Along this back line from end to end the gamblers were always busy catching mugs. There is a lamp post near to the entrance of the back line, and it was here I saw the vision of the first character I am going to tell you about, before I proceed with the gamblers. This man would stand with his back to the lamp post and would allow anyone to tie him up with the length of rope which he supplied, providing they did not go above his shoulders. After being tied up he would appeal to the bystanders for coppers, before proceeding to release himself. His cap was placed on the ground in front of him to receive the money, and when he thought he had sufficient he would proceed to extricate himself. Many times have I seen this performance, and often he would say: “Another threepence, gentlemen, please, you know we all have to live.”
I once saw the same character nearly die. A big, rough chap said he would tie him so that he couldnt release himself. He tied the mans two feet together to the lamp post, then wound the rope around his body, and somehow or other, it got round his neck and he switched a knot on it like a flash. In a flash the mans tongue shot out, and he would certainly have choked if some chap hadnt cut the rope.
On another occasion, I saw a sailor tie him up, and I think he would have been there until now, if the police hadnt released him.
The first group on the back line are around a man who has a piece of cloth about eighteen inches long by nine inches wide and marked out into three parts, each of a different colour, On one is marked a large U, the other end part has an 0 on it, and the centre part has a 7 painted on it. The man has a couple of dice in a box, and while he is shaking the dice he is continually calling: “Under seven, over seven, or seven, three to) one seven. Now gentlemen back your fancy, under seven, over seven, or seven, three to one seven.” It was even money on under or over seven, but if the man threw seven and you had your bob on that number you would receive four shillings back. The gambling done on that strip of canvas was surprising, and nine bets out of ten were on number seven. The only reason I could account for that, was the odds of three to one, which, in my opinion, should have been greater, because number seven could only come up three times, that is 4-3, 5-2 and 6-1, whereas under seven could come up nine times, and also over seven.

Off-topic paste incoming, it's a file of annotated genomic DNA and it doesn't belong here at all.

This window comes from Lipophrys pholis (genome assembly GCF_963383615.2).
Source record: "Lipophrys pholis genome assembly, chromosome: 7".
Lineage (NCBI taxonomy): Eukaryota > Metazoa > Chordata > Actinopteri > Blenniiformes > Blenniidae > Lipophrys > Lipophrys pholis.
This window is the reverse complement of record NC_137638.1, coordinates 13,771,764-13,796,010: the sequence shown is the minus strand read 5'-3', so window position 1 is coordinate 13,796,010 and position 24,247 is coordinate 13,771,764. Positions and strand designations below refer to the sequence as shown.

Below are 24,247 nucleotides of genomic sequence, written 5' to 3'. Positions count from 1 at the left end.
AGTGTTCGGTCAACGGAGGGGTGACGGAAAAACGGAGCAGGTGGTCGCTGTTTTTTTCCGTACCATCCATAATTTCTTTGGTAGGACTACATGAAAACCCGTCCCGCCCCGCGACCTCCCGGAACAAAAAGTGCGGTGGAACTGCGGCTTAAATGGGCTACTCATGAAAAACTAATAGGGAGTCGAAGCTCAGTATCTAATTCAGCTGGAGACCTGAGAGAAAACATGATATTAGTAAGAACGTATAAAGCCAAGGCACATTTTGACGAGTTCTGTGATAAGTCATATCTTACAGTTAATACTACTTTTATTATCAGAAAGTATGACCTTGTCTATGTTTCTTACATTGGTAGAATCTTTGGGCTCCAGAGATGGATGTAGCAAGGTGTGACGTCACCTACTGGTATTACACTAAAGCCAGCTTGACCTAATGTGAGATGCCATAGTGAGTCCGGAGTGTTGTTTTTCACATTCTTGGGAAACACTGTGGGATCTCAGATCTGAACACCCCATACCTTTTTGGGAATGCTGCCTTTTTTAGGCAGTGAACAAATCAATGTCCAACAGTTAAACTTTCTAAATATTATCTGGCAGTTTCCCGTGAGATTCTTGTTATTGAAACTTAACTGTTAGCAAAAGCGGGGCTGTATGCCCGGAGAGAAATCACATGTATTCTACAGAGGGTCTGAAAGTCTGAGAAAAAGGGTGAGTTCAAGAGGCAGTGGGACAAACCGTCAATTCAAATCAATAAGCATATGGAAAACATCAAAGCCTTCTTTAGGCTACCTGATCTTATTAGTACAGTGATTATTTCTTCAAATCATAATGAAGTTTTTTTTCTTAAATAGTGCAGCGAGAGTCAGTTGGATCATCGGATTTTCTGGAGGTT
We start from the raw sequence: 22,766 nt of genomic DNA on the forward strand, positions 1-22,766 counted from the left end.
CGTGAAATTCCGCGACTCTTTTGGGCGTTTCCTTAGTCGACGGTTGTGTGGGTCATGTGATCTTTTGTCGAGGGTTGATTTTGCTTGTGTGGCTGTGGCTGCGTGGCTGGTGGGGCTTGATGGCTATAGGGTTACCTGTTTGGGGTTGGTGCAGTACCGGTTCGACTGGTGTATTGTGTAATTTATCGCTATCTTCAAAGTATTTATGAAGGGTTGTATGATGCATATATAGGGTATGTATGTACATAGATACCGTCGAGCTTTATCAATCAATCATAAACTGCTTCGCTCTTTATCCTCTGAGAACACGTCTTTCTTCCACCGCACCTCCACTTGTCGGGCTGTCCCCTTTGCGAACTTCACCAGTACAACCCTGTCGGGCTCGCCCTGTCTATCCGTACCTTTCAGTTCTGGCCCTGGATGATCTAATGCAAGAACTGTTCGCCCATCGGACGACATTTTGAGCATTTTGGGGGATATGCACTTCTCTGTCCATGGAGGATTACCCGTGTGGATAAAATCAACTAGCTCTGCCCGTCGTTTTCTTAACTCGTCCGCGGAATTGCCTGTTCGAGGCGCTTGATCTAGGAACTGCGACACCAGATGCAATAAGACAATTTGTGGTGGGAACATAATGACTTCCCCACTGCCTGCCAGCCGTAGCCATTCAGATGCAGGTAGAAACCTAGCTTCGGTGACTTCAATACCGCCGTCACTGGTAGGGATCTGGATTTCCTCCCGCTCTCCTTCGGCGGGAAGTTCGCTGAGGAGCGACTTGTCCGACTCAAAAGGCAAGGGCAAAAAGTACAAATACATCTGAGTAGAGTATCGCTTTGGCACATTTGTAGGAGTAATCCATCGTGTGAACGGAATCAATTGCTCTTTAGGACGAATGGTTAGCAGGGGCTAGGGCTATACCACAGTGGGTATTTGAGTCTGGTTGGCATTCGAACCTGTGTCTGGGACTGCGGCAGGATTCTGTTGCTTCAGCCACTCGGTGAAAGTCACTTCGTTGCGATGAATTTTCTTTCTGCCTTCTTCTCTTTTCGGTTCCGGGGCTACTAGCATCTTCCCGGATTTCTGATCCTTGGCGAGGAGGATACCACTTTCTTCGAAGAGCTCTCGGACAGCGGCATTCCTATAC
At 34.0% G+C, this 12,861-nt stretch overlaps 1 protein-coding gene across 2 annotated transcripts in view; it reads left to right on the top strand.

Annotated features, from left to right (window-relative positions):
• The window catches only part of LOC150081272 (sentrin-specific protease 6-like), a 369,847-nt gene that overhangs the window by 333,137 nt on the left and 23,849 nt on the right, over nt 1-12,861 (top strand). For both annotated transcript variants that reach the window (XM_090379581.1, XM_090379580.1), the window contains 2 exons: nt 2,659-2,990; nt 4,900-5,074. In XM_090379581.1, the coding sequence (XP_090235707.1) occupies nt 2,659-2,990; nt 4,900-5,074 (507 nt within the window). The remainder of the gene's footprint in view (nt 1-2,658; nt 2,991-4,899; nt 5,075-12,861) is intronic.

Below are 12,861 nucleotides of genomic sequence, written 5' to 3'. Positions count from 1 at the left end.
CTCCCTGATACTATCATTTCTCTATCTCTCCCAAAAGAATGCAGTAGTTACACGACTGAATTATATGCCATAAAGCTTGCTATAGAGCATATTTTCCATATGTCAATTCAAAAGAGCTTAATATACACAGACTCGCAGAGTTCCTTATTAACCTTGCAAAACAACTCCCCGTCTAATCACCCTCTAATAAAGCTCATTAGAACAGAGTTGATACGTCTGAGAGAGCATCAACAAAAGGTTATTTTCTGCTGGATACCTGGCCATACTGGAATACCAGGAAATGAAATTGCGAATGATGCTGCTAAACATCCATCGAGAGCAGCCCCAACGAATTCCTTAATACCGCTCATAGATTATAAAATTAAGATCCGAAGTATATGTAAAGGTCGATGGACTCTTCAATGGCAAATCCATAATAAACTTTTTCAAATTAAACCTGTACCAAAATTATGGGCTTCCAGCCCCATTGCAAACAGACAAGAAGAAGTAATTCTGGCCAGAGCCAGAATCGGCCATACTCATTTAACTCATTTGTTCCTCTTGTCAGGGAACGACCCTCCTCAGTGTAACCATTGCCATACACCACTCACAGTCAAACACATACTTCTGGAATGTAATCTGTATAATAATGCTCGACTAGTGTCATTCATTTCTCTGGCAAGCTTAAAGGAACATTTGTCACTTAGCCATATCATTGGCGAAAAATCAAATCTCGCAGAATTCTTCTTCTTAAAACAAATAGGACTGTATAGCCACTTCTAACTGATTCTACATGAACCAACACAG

I have seen sovereigns put on (there were no notes in these days) number seven far oftener than shillings on under seven or over seven. Not only sovereigns have I seen, but halfpennies, also; yes, the man who throws the dice was like the bookmaker, no bets too large and none too small.
We now leave him, throwing his dice and raking in the shekels as fast as he can, and see what is doing in the next group of men, only a few yards away.
THE STICK AND THE BUTTON.
“Three to one you dont knock the button off the clay.” That is the call you hear as you approach the next little group of gamblers. The man running this little concern has a stick about eight or nine inches long standing perpendicular in a piece of clay about four inches in diameter. On the top of the stick rests a shirt button. You are then given a piece of umbrella wire about six inches long. The idea is to throw the wire at the stick to knock the button off, but in doing so, the button must fall clear of the clay. It is a penny a throw, and if you knock the button clear of the clay you get fourpence. There is only one way to throw it to win, and, that is by throwing the wire in a perpendicular position. You then have a chance to hit the button. If you knock the stick down a thousand times without hitting the button, the button will surely fall on the, clay. This is really a game of skill, and I have seen many pounds won and lost at it during the many years I attended the races.